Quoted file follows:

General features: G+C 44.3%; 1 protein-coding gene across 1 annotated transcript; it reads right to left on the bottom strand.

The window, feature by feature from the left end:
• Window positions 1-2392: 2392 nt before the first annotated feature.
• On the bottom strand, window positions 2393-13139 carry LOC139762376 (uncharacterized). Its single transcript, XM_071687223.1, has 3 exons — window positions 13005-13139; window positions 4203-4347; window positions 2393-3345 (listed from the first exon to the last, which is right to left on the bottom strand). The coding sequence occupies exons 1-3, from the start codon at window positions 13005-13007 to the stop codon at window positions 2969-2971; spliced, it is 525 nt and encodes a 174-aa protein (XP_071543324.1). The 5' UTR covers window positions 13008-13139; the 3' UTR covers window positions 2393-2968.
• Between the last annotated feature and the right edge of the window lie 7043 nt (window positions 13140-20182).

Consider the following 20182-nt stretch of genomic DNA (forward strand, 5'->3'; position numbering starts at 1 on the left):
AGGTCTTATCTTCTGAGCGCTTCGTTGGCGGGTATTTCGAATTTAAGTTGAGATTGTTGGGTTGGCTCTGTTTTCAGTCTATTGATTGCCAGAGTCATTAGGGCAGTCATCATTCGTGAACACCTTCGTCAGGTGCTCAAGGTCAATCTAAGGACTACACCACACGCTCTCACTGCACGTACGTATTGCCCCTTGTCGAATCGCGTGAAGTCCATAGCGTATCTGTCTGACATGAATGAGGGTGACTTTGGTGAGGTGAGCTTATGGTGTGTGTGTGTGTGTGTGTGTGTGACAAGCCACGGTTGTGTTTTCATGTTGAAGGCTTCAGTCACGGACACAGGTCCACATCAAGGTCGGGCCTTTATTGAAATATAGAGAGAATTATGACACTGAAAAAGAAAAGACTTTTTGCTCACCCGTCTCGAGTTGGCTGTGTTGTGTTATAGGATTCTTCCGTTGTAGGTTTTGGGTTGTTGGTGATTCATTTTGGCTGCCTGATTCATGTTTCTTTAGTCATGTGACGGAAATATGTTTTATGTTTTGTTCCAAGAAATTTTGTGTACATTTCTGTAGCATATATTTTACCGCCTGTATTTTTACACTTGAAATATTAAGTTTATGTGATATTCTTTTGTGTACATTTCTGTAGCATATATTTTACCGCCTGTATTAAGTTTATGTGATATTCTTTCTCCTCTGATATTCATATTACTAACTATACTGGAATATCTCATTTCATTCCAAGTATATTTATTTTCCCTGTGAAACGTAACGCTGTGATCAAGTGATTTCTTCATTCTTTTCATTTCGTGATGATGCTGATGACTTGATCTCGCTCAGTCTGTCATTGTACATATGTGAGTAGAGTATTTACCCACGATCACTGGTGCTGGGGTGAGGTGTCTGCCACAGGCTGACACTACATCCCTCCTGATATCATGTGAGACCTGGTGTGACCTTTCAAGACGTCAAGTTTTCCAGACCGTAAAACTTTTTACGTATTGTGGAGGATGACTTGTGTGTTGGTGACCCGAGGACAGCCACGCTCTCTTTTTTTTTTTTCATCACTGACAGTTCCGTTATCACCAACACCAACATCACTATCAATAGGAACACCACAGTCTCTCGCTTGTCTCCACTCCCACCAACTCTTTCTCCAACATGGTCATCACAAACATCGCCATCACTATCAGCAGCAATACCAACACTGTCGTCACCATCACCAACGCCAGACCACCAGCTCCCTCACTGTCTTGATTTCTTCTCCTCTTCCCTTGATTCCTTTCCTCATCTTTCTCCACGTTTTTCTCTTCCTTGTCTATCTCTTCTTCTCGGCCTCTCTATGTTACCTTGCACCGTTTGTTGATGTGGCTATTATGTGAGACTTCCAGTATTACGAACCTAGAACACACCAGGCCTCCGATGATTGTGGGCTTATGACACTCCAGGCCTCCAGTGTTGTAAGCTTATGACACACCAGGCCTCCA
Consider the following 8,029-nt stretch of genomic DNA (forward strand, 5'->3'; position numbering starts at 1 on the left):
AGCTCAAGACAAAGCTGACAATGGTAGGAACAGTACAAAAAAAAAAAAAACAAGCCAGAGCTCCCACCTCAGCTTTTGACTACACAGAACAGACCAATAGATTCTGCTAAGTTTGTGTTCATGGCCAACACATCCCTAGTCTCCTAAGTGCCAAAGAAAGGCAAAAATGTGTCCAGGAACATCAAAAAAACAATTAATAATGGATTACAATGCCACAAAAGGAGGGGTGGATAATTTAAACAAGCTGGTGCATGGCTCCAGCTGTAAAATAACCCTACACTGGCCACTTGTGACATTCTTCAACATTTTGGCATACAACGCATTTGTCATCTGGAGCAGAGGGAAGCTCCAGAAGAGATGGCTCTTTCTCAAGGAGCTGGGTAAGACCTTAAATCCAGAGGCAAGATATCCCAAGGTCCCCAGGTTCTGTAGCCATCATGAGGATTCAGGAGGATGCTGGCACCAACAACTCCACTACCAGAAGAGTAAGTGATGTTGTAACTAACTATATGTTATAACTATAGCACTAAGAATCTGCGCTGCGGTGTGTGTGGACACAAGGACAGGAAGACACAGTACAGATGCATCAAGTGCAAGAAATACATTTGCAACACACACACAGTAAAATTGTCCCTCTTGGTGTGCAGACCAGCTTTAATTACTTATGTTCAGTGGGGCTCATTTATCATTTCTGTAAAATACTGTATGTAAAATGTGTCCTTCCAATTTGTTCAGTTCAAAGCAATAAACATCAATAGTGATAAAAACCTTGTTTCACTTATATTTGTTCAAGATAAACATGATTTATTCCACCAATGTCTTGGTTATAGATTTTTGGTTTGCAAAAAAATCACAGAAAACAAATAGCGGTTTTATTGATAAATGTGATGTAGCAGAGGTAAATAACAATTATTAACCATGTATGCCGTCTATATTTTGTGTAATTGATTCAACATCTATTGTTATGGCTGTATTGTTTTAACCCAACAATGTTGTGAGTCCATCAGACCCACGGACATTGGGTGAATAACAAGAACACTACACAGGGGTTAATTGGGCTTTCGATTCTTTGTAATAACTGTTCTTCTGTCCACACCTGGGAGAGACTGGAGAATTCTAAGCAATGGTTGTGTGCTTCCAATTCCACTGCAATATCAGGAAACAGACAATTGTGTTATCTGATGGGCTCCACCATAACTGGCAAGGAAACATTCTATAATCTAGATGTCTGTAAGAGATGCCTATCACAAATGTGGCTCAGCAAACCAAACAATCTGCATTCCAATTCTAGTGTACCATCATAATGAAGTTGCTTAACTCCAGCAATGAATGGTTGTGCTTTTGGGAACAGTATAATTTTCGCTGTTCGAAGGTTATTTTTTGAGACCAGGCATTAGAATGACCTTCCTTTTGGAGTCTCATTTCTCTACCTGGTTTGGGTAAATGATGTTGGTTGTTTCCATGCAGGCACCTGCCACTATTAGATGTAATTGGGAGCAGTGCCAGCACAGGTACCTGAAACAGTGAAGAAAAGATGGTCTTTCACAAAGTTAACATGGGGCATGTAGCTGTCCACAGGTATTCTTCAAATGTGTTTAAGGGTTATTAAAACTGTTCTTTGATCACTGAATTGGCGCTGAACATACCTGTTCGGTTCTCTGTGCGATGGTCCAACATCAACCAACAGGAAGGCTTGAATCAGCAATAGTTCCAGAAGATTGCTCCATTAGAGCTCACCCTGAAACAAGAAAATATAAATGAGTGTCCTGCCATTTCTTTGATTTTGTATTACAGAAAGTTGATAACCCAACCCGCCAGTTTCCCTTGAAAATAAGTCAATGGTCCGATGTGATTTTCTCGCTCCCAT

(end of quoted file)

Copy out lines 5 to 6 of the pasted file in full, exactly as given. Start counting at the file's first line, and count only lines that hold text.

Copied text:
• Between the last annotated feature and the right edge of the window lie 7043 nt (window positions 13140-20182).

Consider the following 20182-nt stretch of genomic DNA (forward strand, 5'->3'; position numbering starts at 1 on the left):